Moskovitz et al50 conducted chart reviews of pregnancies from the Mount Sinai IBD database to investigate the effect of different drugs, including 101 patients treated with azathioprine/mercaptopurine, and none of the drugs used to treat IBD was associated with poor pregnancy outcome.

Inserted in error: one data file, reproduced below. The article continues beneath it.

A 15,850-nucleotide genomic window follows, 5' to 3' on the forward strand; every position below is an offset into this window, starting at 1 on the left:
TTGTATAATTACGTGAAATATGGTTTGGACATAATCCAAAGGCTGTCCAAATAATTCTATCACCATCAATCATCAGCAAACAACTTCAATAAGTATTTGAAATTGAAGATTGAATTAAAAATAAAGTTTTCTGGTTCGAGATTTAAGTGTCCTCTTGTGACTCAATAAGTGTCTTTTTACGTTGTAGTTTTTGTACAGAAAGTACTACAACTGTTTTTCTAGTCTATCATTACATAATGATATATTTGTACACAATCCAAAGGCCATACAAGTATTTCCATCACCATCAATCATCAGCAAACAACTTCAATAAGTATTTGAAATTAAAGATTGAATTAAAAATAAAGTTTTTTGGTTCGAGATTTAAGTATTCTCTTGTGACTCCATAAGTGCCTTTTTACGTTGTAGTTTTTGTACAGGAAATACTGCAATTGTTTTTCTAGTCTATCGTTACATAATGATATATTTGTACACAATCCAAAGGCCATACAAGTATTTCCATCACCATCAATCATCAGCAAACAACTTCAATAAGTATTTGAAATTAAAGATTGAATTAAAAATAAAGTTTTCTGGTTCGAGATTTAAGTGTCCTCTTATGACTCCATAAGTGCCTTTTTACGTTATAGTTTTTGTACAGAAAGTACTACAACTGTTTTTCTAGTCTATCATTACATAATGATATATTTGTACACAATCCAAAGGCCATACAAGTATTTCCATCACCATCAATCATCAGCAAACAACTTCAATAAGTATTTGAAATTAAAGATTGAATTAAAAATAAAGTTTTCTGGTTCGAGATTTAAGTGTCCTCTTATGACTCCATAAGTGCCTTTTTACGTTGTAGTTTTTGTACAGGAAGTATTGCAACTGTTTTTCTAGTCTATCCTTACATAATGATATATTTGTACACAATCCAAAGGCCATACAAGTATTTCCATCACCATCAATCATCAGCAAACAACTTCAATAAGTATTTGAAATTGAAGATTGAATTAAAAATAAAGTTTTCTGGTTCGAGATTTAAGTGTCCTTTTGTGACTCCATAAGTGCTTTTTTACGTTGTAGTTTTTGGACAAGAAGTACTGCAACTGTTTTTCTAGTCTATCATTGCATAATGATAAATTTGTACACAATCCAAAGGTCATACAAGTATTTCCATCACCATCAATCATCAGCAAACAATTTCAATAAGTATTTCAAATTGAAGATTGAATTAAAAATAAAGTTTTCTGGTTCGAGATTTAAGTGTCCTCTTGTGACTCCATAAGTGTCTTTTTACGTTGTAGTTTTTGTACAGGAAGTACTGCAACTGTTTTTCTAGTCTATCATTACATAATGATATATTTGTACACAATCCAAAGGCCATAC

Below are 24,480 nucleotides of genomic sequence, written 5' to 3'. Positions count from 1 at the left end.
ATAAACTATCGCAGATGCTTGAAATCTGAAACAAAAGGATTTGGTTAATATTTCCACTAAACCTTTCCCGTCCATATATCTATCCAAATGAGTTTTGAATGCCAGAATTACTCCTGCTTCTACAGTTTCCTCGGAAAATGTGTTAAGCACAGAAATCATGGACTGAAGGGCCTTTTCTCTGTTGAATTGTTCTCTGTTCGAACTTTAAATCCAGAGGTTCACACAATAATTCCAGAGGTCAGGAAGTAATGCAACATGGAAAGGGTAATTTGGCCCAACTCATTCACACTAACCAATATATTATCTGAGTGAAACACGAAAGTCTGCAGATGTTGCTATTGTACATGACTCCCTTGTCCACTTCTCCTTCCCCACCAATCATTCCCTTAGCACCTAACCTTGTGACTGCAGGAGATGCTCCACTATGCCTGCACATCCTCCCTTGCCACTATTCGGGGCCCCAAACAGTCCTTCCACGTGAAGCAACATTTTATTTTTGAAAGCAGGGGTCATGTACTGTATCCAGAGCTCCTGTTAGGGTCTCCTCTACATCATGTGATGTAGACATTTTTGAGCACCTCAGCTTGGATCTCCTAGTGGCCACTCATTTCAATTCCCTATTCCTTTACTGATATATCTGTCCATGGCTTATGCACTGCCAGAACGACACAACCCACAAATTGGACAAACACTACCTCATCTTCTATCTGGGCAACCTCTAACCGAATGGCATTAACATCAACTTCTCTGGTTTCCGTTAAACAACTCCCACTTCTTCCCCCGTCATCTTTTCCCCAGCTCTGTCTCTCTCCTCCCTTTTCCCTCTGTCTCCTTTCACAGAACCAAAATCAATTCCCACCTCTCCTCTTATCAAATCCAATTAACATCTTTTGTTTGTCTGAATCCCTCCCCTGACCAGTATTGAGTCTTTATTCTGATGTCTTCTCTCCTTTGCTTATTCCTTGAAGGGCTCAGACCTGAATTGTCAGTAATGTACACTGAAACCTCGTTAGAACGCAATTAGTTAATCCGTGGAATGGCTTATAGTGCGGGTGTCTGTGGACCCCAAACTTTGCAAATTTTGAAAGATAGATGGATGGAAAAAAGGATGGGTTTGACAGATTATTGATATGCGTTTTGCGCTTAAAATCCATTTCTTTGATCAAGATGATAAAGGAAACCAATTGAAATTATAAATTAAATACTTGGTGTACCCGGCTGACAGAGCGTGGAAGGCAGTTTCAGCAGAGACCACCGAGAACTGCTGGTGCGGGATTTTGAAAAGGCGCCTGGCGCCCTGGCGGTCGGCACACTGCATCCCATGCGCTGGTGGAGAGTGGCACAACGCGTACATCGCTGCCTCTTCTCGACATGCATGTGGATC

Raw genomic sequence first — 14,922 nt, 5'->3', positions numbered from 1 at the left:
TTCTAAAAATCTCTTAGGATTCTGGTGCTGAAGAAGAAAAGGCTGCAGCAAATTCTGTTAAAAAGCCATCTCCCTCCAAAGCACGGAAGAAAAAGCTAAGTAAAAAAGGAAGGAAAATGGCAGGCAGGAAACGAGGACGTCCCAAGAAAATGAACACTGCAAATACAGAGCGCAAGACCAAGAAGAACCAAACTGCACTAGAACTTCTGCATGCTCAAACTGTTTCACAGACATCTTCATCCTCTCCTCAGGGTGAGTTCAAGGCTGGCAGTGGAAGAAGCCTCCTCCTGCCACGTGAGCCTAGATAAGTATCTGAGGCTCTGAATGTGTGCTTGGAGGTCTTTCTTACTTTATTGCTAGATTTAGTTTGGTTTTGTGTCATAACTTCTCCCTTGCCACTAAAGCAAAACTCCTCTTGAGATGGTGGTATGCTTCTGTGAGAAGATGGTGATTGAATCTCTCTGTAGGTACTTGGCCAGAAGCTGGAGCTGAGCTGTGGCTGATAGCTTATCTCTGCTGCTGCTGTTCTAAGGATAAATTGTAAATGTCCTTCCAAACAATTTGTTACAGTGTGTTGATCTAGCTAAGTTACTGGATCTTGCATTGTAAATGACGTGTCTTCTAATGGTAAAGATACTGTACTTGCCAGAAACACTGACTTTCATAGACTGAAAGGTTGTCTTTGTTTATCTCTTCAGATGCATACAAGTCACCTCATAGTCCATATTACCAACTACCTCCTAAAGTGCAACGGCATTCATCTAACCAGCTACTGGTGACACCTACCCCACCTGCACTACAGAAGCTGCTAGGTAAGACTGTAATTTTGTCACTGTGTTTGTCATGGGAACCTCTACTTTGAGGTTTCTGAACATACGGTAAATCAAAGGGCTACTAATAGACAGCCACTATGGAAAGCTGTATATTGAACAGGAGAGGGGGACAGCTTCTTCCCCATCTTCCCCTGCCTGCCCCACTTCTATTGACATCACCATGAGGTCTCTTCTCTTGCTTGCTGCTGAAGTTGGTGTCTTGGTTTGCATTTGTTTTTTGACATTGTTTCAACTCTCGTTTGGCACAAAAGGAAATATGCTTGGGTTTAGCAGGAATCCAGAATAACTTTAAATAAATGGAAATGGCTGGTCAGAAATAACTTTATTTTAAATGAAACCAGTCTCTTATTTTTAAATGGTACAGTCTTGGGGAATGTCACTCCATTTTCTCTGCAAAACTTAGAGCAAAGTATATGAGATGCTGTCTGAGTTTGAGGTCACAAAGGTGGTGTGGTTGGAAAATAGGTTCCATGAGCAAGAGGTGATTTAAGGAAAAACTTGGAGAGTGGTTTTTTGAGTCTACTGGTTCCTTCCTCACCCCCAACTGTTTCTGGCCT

Norgard et al51 examined the risk of adverse birth outcomes in a nationwide Danish cohort of newborns of mothers with CD, according to type of drugs prescribed during pregnancy, and concluded that the risk of preterm birth and congenital abnormalities was greater when azathioprine/mercaptopurine was prescribed. Preterm births were more prevalent among thiopurine-exposed women (25%) compared to the reference group (6.5%). Congenital abnormalities were also more prevalent among azathioprine/mercaptopurine-exposed women (15.4 versus 5.7%, adjusted relative risk, 2.9; 95% CI, 0.9–8.9). Among thiopurine-exposed women, the risk of preterm birth was also increased to 4.2 (95% CI, 1.4–12.5) compared to the control group. However, several relevant limitations of this study should be taken into account. After careful review of the article, it has been suggested that the data do not appear to support their conclusions.52 First, in the abstract the authors reported differences in the prevalence of congenital abnormalities and prematurity between fetuses exposed to thiopurines compared with those who were not. Only after examining the 95% CIs was it apparent that the difference seen in congenital abnormalities was not statistically significant.52 Second, the article by Norgard et al may suffer from the bias of confounding by indication.52 Thus, as previously mentioned, it is known that greater disease activity is associated with a risk of premature delivery. As thiopurines are more likely to be prescribed for patients with more severe disease, the use of these medications could be expected to be a proxy for disease activity. Therefore, as has been pointed out, even if no true medication effect existed, one might expect to see an increased rate of prematurity in the treated patients.52 In this respect, the measures of disease activity used in this study were not very precise due to the nature of these databases (the authors defined active disease as a hospital admission of ≥2 days' duration; as has been suggested, it would indeed have been better and more precisely measured by review of outpatient charts).16 Only a prospective pregnancy IBD cohort will definitively differentiate between the effects of disease activity and medication use on adverse pregnancy outcome.